Academic journal article Military Review

Amnesty Reintegration, and Reconciliation in Rwanda

Academic journal article Military Review

Amnesty Reintegration, and Reconciliation in Rwanda

Article excerpt

[ILLUSTRATION OMITTED]

IMAGINE EVERY MAN, woman, and child in an American city of 781,000 brutally murdered in four months, the victims mostly hacked to death with machetes. In 1994, Rwanda, which lies at the crossroads of the Great Lakes Region of central Africa, experienced murder on such a scale--a genocidal frenzy. The following discussion examines what conditions could possibly set off such a horrific slaughter and how the country has attempted to recover from the calamity.

Until 6 April 1994, few people in the world knew about Rwanda or its rich history. Even as the slaughter occurred, the world knew little of the event, or that the major players in Rwanda's internecine holocaust lived well beyond Rwandan borders. The country's colonizers, Belgium and Germany, and world powers such as the United States and France helped create the conditions for genocide as much as the Hutus and Tutsis themselves did.

A Legacy of Hatred

Rwanda was born of European colonialism. The calculated policies of Belgium, Germany, and France divided Rwanda against itself for easier colonial rule. These policies of 19th century rule had a lasting effect and are currently the major reasons for obstacles to 21st century reconciliation and stability.

Different theories suggest origins for traditions that divide the Hutus from the Tutsis, but discernable facts prove that Hutus and Tutsis are ethnically and anthropologically the same. They have always shared the same language, territories, traditions, and taboos. Moreover, Hutus could (and still can) become Tutsis by marriage or the procurement of wealth. The arbitrary identity of Tutsi or Hutu could change based on the number of cattle a person owned. Classically, Hutus have been farmers and Tutsis have been herdsmen, a divide as ancient as the mythology of Cain and Abel. (1)

This Hutu-Tutsi societal division thrived as a colonial caste system based on folklore and perpetrated through political policies. (2) Every European country responsible for the colonial rule of Rwanda exploited the so called "anthropology" of Hutuism and Tutsism for economic purposes. The Belgians, for instance, designated Tutsis as the administrators and Hutus as the workers under their rule. (3) Two other factors accentuated this artificial distinction: the Belgian requirement that Hutus and Tutsis carry identification cards denoting them as such and the "Hamitic Theory" emphasized by the Hutus when they subsequently came to power in 1959. (4)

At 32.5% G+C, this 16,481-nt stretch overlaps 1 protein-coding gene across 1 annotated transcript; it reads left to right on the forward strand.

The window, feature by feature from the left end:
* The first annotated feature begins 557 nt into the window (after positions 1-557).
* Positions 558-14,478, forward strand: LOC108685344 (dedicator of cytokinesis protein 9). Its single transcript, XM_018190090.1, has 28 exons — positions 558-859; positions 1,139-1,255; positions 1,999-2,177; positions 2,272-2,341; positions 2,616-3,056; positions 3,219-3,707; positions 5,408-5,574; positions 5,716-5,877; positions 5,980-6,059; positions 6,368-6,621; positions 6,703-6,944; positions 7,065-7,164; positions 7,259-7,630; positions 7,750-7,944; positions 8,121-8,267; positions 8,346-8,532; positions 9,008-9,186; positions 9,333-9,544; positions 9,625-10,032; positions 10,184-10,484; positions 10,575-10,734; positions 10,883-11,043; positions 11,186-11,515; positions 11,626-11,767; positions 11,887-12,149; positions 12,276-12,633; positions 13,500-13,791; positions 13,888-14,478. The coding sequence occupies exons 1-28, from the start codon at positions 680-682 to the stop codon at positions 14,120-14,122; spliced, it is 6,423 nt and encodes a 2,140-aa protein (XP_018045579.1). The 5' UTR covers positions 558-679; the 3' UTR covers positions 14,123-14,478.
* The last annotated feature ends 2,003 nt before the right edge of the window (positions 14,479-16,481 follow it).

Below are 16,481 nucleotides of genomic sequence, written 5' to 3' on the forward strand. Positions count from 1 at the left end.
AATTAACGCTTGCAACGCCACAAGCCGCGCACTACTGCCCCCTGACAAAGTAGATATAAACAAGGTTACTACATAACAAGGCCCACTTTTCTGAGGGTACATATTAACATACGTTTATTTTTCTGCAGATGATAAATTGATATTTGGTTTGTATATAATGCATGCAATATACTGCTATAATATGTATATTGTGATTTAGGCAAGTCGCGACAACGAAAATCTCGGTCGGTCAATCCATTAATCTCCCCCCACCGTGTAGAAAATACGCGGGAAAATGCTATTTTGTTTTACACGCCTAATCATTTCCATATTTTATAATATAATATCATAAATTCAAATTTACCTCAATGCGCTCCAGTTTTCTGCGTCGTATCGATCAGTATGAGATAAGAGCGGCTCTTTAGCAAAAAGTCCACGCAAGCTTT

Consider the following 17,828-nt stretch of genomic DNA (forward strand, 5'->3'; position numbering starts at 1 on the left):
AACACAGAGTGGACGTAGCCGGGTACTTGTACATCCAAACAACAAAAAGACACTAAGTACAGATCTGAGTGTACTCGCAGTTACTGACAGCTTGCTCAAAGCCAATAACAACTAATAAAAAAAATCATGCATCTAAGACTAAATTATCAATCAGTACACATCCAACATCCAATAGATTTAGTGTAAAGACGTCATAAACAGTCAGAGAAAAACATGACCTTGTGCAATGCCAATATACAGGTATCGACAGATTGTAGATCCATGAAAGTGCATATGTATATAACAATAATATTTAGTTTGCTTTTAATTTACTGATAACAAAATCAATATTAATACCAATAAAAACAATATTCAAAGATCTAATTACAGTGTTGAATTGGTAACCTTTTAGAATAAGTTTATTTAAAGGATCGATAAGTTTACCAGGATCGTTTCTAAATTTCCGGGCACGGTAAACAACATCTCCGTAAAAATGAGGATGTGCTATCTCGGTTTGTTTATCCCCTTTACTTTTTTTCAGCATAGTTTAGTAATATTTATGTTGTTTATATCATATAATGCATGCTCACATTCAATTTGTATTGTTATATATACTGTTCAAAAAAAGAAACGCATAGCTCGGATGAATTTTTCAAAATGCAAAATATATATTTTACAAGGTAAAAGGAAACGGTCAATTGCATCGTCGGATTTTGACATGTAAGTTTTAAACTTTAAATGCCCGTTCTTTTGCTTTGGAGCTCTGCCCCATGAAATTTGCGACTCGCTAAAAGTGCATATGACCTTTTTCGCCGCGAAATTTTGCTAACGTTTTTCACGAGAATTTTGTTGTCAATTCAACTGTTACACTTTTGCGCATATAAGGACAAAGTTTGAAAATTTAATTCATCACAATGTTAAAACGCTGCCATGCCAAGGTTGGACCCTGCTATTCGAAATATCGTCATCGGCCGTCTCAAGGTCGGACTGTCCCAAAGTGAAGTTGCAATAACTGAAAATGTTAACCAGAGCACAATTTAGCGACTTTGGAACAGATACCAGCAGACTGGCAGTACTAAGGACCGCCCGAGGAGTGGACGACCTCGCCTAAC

These societal distinctions led to official and unofficial bigotry before and after Rwandan independence. Before independence, the colonial departments governed through a Tutsi hierarchy. After independence in 1959, international support switched to the Hutus. During the entire period of Hutu governance, Tutsis became the scapegoats for all failed policies and suffered decreased educational opportunities, segregation from government positions, removal from positions of influence as teachers and judges, and massacre at the hands of the Rwandan Armed Forces (FAR). (5)

Resentment from the societal divide has always threatened Rwanda's security environment with instability. From a political standpoint, the rift has led to the perceptions of nepotism in government positions, biases in the adjudication of justice, and divisive attitudes about governmental re-education of both Hutus and Tutsis. These conditions undermined efforts of any tribe or party that came to power. War and the cataclysmic genocide subsequently had a devastating effect on the Rwandan economy, totally destroying the country's basic industry, civil services, and key infrastructure.

Only by overcoming segregation and its humiliating effects will Rwanda become a functional, stable country. Progress will require internal and external security from a functioning government not based on a caste system. …

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